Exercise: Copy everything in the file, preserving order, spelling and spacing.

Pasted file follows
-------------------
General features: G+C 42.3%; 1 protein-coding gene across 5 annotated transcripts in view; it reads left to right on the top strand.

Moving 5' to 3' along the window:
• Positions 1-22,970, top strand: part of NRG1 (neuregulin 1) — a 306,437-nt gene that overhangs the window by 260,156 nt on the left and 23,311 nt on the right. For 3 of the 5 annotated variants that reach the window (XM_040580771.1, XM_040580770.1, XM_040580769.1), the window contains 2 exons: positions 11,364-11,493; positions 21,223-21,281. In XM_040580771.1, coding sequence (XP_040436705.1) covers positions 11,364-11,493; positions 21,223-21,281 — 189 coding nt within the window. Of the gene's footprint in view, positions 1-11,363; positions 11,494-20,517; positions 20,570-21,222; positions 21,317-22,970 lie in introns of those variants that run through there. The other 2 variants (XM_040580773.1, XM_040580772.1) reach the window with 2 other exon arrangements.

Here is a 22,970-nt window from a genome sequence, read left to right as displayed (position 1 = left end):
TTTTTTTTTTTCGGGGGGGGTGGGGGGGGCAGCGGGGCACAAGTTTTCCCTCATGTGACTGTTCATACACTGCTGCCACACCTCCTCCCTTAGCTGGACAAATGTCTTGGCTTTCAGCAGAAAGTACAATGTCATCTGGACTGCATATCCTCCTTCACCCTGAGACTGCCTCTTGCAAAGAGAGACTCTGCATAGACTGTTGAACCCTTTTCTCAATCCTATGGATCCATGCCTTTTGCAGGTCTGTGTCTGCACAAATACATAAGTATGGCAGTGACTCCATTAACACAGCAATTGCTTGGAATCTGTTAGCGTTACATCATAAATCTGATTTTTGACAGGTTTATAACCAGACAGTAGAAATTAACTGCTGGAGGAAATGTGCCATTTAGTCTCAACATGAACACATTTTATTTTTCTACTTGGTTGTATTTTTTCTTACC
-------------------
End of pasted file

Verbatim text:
General features: G+C 42.3%; 1 protein-coding gene across 5 annotated transcripts in view; it reads left to right on the top strand.

Moving 5' to 3' along the window:
• Positions 1-22,970, top strand: part of NRG1 (neuregulin 1) — a 306,437-nt gene that overhangs the window by 260,156 nt on the left and 23,311 nt on the right. For 3 of the 5 annotated variants that reach the window (XM_040580771.1, XM_040580770.1, XM_040580769.1), the window contains 2 exons: positions 11,364-11,493; positions 21,223-21,281. In XM_040580771.1, coding sequence (XP_040436705.1) covers positions 11,364-11,493; positions 21,223-21,281 — 189 coding nt within the window. Of the gene's footprint in view, positions 1-11,363; positions 11,494-20,517; positions 20,570-21,222; positions 21,317-22,970 lie in introns of those variants that run through there. The other 2 variants (XM_040580773.1, XM_040580772.1) reach the window with 2 other exon arrangements.

Here is a 22,970-nt window from a genome sequence, read left to right as displayed (position 1 = left end):
TTTTTTTTTTTCGGGGGGGGTGGGGGGGGCAGCGGGGCACAAGTTTTCCCTCATGTGACTGTTCATACACTGCTGCCACACCTCCTCCCTTAGCTGGACAAATGTCTTGGCTTTCAGCAGAAAGTACAATGTCATCTGGACTGCATATCCTCCTTCACCCTGAGACTGCCTCTTGCAAAGAGAGACTCTGCATAGACTGTTGAACCCTTTTCTCAATCCTATGGATCCATGCCTTTTGCAGGTCTGTGTCTGCACAAATACATAAGTATGGCAGTGACTCCATTAACACAGCAATTGCTTGGAATCTGTTAGCGTTACATCATAAATCTGATTTTTGACAGGTTTATAACCAGACAGTAGAAATTAACTGCTGGAGGAAATGTGCCATTTAGTCTCAACATGAACACATTTTATTTTTCTACTTGGTTGTATTTTTTCTTACC